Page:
ENSP-CNPT International Conference on Tobacco Control 
14-16 June 2018 - Madrid (Spain)


Please visit the 
Conference website for further information on the programme, venue and organising your trip to Madrid.

Two workshops of ENSP partners are OPEN for pre-registration:

  • Taking on the Industry – a Strategic Planning Session for EURO advocates organised by Campaign for Tobacco-Free Kids
  • Using Human Rights arguments and frameworks to advance tobacco control, a practical approach organised by Action on Smoking & Health, US

Places are limited to 25-30 participants for each workshop.

World No Tobacco Day
New heated tobacco products: No Smoke? No fire?
30 May - European Parliament, Strasbourg (France)  
ENSP and ERS are joining forces this year for an event at the European Parliament in Strasbourg (France) to inform, discuss and provide delegates with evidence on heated tobacco products. On 30 May 2018, to celebrate World No Tobacco Day, researchers, policy makers and advocates are invited to a information session to understand the extend of the issue on the public health behind those so-called "harm reduction" products, which are being aggressively promoted by the tobacco industry in many European countries, as well as around the globe.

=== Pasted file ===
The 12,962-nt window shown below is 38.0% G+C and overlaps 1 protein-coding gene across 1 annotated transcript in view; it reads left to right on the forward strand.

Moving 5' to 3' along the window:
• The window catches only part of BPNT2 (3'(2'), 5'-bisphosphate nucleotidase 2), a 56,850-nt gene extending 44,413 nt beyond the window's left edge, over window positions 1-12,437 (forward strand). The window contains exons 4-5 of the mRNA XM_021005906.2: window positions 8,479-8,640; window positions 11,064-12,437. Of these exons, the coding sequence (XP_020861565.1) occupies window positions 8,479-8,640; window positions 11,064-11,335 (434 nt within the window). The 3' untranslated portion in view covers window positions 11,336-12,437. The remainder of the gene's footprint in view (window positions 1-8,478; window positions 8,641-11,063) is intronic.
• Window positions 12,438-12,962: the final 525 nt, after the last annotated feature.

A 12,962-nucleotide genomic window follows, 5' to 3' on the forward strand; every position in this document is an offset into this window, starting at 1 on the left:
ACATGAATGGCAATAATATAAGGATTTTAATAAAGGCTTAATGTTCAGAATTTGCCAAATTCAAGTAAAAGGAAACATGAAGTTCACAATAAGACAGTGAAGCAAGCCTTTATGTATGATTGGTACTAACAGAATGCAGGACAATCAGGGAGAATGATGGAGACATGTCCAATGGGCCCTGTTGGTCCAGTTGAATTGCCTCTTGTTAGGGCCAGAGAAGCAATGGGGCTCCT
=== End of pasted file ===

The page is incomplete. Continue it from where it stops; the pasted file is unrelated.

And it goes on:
To attend this topical event, please register now by clicking on the "register" button below. 
For enquiries please send an email to  marine.faure@ersnet.org
World No Tobacco Day
Roundtable on Tobacco and Cardiovascular Disease
6 June - European Parliament, Brussels

On 6 June 2018 the European Heart Network, together with Smoke Free Partnership and with endorsement from ENSP and the World Health Federation is organising a roundtable on tobacco and heart disease, hosted by MEP Cristian Busoi. 

Tobacco use is an important risk factor for the development of cardiovascular disease. The aim of this Roundtable is to increase awareness of the link between tobacco use and cardiovascular diseases, such as heart disease, stroke, and to raise support for actions to reduce the burden of tobacco related cardiovascular diseases on individuals and society. 

The event will also host the WNTD 2018 Award Ceremony to celebrate individuals or organisations in WHO Europe Region for their accomplishments in the area of tobacco control .

Read more about WNTD 2018...
Tobacco control achievements and priority areas in the WHO Europe Region: A review

Introduction: